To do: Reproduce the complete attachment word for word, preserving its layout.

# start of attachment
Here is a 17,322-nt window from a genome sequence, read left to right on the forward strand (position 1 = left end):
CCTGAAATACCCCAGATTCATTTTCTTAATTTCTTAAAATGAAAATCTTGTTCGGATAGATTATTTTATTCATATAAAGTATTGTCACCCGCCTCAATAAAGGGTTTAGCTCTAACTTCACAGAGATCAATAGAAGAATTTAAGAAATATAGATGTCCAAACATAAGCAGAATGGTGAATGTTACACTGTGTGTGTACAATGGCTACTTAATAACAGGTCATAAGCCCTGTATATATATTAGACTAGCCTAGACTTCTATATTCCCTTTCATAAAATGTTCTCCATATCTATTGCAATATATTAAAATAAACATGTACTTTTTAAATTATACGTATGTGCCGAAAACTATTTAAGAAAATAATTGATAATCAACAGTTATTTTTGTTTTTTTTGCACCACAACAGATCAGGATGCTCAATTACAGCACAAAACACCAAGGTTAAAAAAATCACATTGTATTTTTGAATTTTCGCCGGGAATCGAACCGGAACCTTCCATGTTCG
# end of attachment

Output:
Here is a 17,322-nt window from a genome sequence, read left to right on the forward strand (position 1 = left end):
CCTGAAATACCCCAGATTCATTTTCTTAATTTCTTAAAATGAAAATCTTGTTCGGATAGATTATTTTATTCATATAAAGTATTGTCACCCGCCTCAATAAAGGGTTTAGCTCTAACTTCACAGAGATCAATAGAAGAATTTAAGAAATATAGATGTCCAAACATAAGCAGAATGGTGAATGTTACACTGTGTGTGTACAATGGCTACTTAATAACAGGTCATAAGCCCTGTATATATATTAGACTAGCCTAGACTTCTATATTCCCTTTCATAAAATGTTCTCCATATCTATTGCAATATATTAAAATAAACATGTACTTTTTAAATTATACGTATGTGCCGAAAACTATTTAAGAAAATAATTGATAATCAACAGTTATTTTTGTTTTTTTTGCACCACAACAGATCAGGATGCTCAATTACAGCACAAAACACCAAGGTTAAAAAAATCACATTGTATTTTTGAATTTTCGCCGGGAATCGAACCGGAACCTTCCATGTTCG